I remember hearing a story once when I was a kid about a guy who crashed his car out on a remote country road somewhere. He got pinned in place somehow, unable to move or call for help; his car’s tape deck was the kind that would auto-flip to the other side of the tape, play through to the end, then flip back over and do it all over again, in an endless loop. The guy allegedly spent like seven hours pinned in his still-running car, listening to Wham! the entire time, over and over and over again, with no way to turn it off. That’s what the internet feels like now, only it’s not George Michael, it’s Donald J. Trump and the Hydroxychloroquine Cure, and it’s enough to make anyone quit blogging.

Anyway, good luck, Bruce. Thanks for the nearly two decades of “Beyond the Beyond.”

(Update: Incredibly, that Wham! story seems to be true.)

The Right Printhead

I was excited finally to pick up a copy of Icon’s February issue today; it is, in its entirety, an exploration of how fiction can be used to explore architectural ideas and the future of the built environment.

Contributors range from China Miéville, Bruce Sterling, and Cory Doctorow to Ned Beauman, Alexandra Daisy Ginsberg & Oron Catts, and Will Self, with microfiction contributions from Tim Maly of Quiet Babylon fame and Simon Sellars of Ballardian. I was also very happy to see that “Landscapes of Quarantine” participant Scott Geiger appears with a short review, and there is much else besides.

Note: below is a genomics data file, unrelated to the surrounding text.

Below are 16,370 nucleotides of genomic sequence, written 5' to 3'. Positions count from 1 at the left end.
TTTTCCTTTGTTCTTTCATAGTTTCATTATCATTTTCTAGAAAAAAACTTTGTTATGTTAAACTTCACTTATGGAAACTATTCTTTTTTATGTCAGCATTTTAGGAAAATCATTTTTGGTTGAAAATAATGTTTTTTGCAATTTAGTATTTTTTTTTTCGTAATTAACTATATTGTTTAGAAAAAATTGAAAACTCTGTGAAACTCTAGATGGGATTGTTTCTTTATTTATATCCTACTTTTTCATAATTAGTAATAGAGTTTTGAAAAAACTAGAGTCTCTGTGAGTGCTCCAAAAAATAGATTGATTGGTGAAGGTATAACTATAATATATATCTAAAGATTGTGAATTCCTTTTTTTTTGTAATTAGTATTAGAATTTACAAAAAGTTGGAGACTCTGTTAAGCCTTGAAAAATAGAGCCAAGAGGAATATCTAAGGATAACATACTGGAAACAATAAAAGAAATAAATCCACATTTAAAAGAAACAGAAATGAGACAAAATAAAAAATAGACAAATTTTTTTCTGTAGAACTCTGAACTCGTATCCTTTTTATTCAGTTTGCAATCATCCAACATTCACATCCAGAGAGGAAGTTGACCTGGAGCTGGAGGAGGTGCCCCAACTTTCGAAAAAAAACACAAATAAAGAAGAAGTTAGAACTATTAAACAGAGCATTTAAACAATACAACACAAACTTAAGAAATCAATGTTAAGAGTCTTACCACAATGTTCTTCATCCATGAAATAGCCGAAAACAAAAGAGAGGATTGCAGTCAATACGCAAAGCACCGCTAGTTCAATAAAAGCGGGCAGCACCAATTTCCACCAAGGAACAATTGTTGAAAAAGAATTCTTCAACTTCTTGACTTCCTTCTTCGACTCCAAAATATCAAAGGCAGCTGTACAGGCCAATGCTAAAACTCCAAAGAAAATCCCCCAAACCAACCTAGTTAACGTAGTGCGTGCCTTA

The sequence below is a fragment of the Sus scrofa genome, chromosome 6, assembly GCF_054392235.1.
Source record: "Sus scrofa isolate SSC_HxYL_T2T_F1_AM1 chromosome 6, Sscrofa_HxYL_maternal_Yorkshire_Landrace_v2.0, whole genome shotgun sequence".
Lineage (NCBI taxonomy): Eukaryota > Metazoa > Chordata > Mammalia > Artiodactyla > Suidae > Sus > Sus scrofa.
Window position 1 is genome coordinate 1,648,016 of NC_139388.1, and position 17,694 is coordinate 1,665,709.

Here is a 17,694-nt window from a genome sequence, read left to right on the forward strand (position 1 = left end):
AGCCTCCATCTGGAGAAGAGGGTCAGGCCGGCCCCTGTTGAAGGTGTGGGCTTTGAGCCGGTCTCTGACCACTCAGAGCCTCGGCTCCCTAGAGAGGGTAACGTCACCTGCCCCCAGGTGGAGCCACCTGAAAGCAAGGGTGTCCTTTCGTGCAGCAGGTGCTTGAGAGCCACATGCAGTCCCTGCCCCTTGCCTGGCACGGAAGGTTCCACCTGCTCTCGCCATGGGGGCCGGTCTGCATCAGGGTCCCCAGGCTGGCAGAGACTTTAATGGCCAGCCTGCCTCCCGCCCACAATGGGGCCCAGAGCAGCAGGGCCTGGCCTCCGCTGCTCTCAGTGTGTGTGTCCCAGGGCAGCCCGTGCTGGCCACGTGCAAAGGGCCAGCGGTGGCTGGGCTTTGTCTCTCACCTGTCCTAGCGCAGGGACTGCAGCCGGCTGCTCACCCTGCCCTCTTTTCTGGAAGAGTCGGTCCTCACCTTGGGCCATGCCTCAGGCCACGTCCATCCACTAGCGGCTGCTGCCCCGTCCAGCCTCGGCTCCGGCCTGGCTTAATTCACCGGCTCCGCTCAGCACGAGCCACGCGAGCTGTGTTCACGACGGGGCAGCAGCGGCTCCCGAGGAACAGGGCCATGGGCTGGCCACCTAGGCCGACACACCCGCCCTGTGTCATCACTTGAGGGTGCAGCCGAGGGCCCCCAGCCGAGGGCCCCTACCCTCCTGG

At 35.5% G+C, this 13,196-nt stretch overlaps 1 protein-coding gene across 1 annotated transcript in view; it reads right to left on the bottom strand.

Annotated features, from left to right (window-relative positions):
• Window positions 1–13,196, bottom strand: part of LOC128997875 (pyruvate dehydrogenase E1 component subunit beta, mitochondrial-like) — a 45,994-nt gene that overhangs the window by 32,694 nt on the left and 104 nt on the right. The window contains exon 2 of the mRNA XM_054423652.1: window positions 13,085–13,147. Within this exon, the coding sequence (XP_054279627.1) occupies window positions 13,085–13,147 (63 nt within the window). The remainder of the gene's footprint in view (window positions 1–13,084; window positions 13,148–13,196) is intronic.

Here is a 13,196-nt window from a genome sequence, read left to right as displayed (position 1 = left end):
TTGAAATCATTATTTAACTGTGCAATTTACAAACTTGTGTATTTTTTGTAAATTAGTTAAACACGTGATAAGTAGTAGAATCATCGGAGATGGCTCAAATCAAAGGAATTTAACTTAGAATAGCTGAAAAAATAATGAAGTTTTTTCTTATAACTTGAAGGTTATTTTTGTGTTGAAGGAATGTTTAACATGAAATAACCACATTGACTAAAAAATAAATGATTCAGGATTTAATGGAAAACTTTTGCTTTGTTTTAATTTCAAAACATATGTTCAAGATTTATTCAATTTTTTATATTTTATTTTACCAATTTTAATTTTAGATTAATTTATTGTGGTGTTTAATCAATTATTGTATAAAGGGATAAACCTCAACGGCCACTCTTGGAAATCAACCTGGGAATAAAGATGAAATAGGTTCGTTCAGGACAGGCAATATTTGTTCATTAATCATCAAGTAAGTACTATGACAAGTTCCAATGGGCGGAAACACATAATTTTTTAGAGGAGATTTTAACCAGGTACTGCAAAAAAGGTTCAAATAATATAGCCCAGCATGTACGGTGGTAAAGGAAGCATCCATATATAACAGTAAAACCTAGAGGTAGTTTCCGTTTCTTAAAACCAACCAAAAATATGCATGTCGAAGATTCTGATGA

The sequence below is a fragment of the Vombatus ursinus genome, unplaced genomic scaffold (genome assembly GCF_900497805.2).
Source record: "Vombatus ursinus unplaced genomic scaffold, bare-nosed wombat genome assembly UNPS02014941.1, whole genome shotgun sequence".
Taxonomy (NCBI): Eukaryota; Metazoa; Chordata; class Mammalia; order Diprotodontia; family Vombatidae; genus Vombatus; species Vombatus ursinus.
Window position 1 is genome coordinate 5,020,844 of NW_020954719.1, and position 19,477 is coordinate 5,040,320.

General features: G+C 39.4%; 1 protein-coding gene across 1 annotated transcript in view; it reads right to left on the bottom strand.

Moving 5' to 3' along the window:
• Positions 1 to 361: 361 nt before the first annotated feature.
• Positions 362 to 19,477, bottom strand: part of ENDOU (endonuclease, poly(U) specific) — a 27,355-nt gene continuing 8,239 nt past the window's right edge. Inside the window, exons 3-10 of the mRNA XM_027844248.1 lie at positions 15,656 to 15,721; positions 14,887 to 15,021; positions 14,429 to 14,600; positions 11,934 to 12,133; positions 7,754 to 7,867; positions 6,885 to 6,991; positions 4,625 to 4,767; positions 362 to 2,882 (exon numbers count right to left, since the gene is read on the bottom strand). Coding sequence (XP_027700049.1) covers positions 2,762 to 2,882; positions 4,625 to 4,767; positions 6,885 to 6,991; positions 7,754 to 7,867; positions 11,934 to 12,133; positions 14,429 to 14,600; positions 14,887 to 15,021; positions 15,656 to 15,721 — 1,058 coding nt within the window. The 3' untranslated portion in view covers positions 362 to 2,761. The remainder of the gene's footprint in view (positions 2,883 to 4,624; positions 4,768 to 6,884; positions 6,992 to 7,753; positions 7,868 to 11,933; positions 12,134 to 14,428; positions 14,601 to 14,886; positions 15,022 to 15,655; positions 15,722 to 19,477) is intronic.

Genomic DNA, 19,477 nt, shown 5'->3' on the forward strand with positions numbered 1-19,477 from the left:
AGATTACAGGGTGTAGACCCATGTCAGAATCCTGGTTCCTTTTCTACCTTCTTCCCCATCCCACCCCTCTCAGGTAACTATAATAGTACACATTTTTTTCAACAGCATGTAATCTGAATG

China Miéville’s story, “The Rope is the World,” takes place amidst “the space elevators, the skyhooks, the geostationary tethered-dock haulage columns” of a planet bound to its lower atmosphere by giant pieces of astral infrastructure. However, these elevators, in Miéville’s telling, are doomed to become fantastic aerial ruins, turning the Earth into “an irregularly spoked wheel” studded with abandoned elevator shafts, each “longer than Russia.” Derelict chain-cities hang flaccid in the skies. What might Caspar David Friedrich have painted in such a world?

Bruce Sterling, meanwhile, presents us with a world in which nothing seems to exist but broadband access—and that world is far from exhilarating. The story’s accompanying photograph shows us a Windows-powered laptop sitting alone on a plaster-flecked apartment floor, plugged into the wall of a room that otherwise has nothing in it; this solipsistic interior, void of anything like human presence or culture, reminded me of an old Peter Lamborn Wilson interview in which Wilson launches into an amazing rant against the rise of home internet use (even if I don’t agree with his conclusions):

Yes. You’re slumped in front of a screen, in the same physical situation as a TV watcher, you’ve just added a typewriter. And you’re “interactive.” What does that mean? It does not mean community. It’s catatonic schizophrenia. So blah blah blah; communicate communicate; data data data. It doesn’t mean anything more than catatonics babbling and drooling in a mental institution. Why can’t we stop?